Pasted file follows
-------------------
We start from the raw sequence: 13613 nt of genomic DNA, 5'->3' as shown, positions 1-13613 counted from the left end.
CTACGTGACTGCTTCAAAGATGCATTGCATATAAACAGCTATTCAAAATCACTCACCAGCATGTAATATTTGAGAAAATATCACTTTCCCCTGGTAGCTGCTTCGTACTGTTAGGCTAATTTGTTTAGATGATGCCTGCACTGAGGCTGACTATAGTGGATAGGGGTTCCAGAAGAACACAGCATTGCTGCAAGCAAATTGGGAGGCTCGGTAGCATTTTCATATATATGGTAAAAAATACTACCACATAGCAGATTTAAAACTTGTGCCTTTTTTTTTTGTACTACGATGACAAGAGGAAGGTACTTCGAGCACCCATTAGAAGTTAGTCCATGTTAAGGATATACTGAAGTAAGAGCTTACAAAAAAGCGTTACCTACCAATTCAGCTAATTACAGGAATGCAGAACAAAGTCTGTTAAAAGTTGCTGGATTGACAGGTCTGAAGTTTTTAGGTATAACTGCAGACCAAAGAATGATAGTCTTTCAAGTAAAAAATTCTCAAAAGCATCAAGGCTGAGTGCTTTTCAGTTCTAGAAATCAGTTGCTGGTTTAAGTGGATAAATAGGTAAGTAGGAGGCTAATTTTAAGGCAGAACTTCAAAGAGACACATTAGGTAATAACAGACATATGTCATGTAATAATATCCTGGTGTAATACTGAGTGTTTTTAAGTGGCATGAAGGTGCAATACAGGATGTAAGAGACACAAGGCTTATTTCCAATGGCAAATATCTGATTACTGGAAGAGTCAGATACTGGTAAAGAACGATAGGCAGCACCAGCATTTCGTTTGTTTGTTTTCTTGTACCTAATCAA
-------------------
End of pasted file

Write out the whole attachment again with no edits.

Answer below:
We start from the raw sequence: 13613 nt of genomic DNA, 5'->3' as shown, positions 1-13613 counted from the left end.
CTACGTGACTGCTTCAAAGATGCATTGCATATAAACAGCTATTCAAAATCACTCACCAGCATGTAATATTTGAGAAAATATCACTTTCCCCTGGTAGCTGCTTCGTACTGTTAGGCTAATTTGTTTAGATGATGCCTGCACTGAGGCTGACTATAGTGGATAGGGGTTCCAGAAGAACACAGCATTGCTGCAAGCAAATTGGGAGGCTCGGTAGCATTTTCATATATATGGTAAAAAATACTACCACATAGCAGATTTAAAACTTGTGCCTTTTTTTTTTGTACTACGATGACAAGAGGAAGGTACTTCGAGCACCCATTAGAAGTTAGTCCATGTTAAGGATATACTGAAGTAAGAGCTTACAAAAAAGCGTTACCTACCAATTCAGCTAATTACAGGAATGCAGAACAAAGTCTGTTAAAAGTTGCTGGATTGACAGGTCTGAAGTTTTTAGGTATAACTGCAGACCAAAGAATGATAGTCTTTCAAGTAAAAAATTCTCAAAAGCATCAAGGCTGAGTGCTTTTCAGTTCTAGAAATCAGTTGCTGGTTTAAGTGGATAAATAGGTAAGTAGGAGGCTAATTTTAAGGCAGAACTTCAAAGAGACACATTAGGTAATAACAGACATATGTCATGTAATAATATCCTGGTGTAATACTGAGTGTTTTTAAGTGGCATGAAGGTGCAATACAGGATGTAAGAGACACAAGGCTTATTTCCAATGGCAAATATCTGATTACTGGAAGAGTCAGATACTGGTAAAGAACGATAGGCAGCACCAGCATTTCGTTTGTTTGTTTTCTTGTACCTAATCAA